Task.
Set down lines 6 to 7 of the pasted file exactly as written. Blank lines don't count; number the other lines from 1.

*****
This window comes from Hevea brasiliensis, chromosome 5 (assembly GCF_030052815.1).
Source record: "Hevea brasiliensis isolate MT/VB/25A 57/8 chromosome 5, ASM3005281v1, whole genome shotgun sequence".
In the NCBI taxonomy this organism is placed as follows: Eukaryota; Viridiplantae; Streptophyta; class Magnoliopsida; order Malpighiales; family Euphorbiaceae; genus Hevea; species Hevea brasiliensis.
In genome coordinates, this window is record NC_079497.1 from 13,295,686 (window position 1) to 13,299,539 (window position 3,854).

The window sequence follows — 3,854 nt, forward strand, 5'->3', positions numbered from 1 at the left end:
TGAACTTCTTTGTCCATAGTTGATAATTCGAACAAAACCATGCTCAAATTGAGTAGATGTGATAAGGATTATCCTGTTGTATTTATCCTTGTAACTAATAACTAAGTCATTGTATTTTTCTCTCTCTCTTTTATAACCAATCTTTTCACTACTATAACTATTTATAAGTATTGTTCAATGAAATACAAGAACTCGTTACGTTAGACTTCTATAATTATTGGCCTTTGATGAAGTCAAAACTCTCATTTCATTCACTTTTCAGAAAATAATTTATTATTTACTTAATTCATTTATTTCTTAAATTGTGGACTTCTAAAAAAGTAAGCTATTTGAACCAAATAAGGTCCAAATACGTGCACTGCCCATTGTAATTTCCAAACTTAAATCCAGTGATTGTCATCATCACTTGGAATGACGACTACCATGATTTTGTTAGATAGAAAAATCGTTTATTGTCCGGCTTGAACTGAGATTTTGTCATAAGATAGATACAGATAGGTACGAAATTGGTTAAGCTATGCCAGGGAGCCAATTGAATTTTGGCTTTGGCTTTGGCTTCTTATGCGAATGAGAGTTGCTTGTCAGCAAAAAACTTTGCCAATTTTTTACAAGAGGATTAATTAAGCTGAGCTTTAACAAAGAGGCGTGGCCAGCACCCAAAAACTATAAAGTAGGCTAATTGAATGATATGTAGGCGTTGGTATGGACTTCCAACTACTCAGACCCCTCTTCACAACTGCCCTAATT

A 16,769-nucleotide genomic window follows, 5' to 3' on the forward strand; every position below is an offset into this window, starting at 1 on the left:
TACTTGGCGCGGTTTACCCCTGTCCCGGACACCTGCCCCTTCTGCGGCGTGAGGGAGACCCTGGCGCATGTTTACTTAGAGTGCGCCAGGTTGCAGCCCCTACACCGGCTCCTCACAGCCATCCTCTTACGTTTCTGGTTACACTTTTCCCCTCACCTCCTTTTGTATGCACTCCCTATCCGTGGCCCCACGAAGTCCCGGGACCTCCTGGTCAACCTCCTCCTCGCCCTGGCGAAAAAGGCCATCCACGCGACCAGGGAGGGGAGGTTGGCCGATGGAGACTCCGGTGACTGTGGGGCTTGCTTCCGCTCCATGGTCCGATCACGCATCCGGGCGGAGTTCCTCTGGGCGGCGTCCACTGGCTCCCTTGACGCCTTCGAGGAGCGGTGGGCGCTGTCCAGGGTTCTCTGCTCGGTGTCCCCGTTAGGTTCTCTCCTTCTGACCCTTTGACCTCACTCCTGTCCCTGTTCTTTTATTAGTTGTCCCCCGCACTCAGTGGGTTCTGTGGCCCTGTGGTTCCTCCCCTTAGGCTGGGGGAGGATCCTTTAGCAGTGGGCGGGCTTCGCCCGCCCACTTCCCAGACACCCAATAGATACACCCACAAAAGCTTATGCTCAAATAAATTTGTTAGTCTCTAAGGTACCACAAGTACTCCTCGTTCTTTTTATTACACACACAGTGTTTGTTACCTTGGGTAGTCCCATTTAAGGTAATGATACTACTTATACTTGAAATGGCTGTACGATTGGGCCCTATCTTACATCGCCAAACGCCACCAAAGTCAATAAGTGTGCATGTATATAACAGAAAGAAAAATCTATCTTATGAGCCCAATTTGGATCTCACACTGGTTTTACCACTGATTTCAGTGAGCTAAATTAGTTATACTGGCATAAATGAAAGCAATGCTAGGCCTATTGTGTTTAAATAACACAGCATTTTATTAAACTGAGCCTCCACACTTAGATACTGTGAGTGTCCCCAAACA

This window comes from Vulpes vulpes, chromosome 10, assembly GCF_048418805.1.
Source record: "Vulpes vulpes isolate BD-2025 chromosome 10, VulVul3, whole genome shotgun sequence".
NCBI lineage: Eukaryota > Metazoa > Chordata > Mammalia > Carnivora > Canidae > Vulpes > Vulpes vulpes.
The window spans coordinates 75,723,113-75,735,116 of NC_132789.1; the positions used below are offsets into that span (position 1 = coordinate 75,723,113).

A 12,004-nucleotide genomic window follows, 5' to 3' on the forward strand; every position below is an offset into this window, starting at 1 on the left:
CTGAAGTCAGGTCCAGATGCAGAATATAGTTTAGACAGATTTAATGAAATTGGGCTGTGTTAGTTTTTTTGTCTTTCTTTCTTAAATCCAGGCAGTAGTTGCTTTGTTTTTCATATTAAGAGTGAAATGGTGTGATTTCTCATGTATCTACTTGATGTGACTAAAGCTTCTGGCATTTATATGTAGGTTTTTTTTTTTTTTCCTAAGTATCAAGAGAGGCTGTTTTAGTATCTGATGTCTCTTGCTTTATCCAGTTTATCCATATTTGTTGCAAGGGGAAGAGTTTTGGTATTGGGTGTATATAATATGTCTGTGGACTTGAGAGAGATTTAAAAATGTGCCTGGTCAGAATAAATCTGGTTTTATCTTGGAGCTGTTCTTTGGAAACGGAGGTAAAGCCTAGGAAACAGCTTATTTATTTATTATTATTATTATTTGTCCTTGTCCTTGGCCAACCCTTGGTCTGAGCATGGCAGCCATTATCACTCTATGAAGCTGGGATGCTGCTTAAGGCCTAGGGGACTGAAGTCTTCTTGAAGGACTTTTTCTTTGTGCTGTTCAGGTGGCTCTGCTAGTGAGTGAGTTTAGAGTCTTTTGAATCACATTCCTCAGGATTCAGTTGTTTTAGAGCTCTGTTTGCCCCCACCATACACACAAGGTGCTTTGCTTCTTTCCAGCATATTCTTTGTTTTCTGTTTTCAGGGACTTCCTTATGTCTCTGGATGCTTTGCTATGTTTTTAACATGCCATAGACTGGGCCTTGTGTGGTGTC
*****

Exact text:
TGAACTTCTTTGTCCATAGTTGATAATTCGAACAAAACCATGCTCAAATTGAGTAGATGTGATAAGGATTATCCTGTTGTATTTATCCTTGTAACTAATAACTAAGTCATTGTATTTTTCTCTCTCTCTTTTATAACCAATCTTTTCACTACTATAACTATTTATAAGTATTGTTCAATGAAATACAAGAACTCGTTACGTTAGACTTCTATAATTATTGGCCTTTGATGAAGTCAAAACTCTCATTTCATTCACTTTTCAGAAAATAATTTATTATTTACTTAATTCATTTATTTCTTAAATTGTGGACTTCTAAAAAAGTAAGCTATTTGAACCAAATAAGGTCCAAATACGTGCACTGCCCATTGTAATTTCCAAACTTAAATCCAGTGATTGTCATCATCACTTGGAATGACGACTACCATGATTTTGTTAGATAGAAAAATCGTTTATTGTCCGGCTTGAACTGAGATTTTGTCATAAGATAGATACAGATAGGTACGAAATTGGTTAAGCTATGCCAGGGAGCCAATTGAATTTTGGCTTTGGCTTTGGCTTCTTATGCGAATGAGAGTTGCTTGTCAGCAAAAAACTTTGCCAATTTTTTACAAGAGGATTAATTAAGCTGAGCTTTAACAAAGAGGCGTGGCCAGCACCCAAAAACTATAAAGTAGGCTAATTGAATGATATGTAGGCGTTGGTATGGACTTCCAACTACTCAGACCCCTCTTCACAACTGCCCTAATT

A 16,769-nucleotide genomic window follows, 5' to 3' on the forward strand; every position below is an offset into this window, starting at 1 on the left: